Using Manziel as an example again, he enrolled early at A&M after graduating high school in January and was able to get a jump on learning a pretty complicated system.
It's not that a second-string player or even deeper on the depth chart can't learn the system.
However, when a guy is tabbed as starter, he has the motivation and need to learn the system as soon as possible.
Continuity is a big deal.
Having your starting quarterback figured out early in the spring allows him to perform in that position all spring, summer and fall.
He's the starter, the offense and coaching staff know it and the offense can be tailored around his strengths and weaknesses to be the best with him at the helm.
While waiting until fall is not disastrous, it can leave less time for tweaking in the office, or working together as a cohesive unit with a specific player under center or whatever position it might be.
Knowing the pieces that you have to play with early on in the game means you will know how to prepare and game-plan that much better as the season rolls around.
This is not true of every program; some of them run more basic, simpler offenses than others.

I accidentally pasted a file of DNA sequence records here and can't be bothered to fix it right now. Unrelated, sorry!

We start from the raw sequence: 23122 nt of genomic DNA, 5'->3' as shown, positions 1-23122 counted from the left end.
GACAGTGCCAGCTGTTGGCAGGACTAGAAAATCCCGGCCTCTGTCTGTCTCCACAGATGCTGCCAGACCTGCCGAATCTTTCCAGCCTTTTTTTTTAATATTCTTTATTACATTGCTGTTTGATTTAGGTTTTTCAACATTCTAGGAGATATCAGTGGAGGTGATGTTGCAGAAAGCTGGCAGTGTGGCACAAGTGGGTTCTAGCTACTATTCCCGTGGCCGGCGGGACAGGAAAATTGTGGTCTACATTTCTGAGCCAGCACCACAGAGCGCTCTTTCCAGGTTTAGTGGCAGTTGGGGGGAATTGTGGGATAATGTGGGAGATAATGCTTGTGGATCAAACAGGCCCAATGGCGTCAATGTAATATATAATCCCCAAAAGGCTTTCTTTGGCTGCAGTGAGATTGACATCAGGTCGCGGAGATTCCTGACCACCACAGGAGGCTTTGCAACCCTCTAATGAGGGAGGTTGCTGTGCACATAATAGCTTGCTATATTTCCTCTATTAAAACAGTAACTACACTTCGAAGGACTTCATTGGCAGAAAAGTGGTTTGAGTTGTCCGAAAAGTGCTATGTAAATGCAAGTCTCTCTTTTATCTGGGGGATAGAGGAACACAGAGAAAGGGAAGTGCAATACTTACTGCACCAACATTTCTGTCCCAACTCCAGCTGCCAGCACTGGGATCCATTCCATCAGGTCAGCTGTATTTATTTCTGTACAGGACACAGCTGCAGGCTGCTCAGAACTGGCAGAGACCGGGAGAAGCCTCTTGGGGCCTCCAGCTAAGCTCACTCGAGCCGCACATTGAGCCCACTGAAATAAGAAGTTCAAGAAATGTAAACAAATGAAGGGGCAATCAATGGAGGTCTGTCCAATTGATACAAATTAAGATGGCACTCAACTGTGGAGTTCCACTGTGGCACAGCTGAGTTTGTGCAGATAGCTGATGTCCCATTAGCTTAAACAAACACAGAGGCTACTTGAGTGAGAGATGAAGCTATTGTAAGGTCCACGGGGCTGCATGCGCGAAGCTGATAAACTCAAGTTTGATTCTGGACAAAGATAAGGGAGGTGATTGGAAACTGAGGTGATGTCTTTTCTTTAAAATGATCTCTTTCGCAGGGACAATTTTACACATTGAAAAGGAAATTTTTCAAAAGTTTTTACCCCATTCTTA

But team such as Arkansas and Oregon feature offenses that are not easy to learn right off the bat.
Oregon's spread options, while not rocket science, take some practice.
Bret Bielema's style of offense, featuring all kinds of shifts and movement pre-snap is not something to pick up overnight.
The more reps available to practice, the better the offense will be come game time.
Getting your two-deep established prior to fall practice means that the entire fall can be spent working on the system with the appropriate players.
This is the biggest reason guys win the starting job in the spring and competitions last until fall.
One player has more talent than the other, it is as simple as that.
It sounds dumb, but in reality, a player could be as mentally prepared and as in shape as he might hope to be and still not earn a starting nod because the other guy is a step faster, a shade stronger or just a little bit quicker out of his stance.
There is a reason Johnny Manziel is the starting quarterback at Texas A&M: He can do things the rest of us only dream about on the football field.
Meanwhile, whoever is going to back him up cannot.
This is one of the primary reasons for winning a spot as early as spring practice.
Here is another major determining factor when picking starters for an FBS program, or really any level football team.
How much has the player been around the system? Has he demonstrated a solid grasp of the way the defense works? Has he been successful in the system, and does he have the experience in game situations to make the right play?
Sometimes a more talented younger player will find himself backing up a player who has been at the position in the same system for two or three seasons.
A player that coaches know they can count on has a leg up in the race when spring practice rolls around and the potential to parlay that experience into reps as the No. 1 player at his chosen position.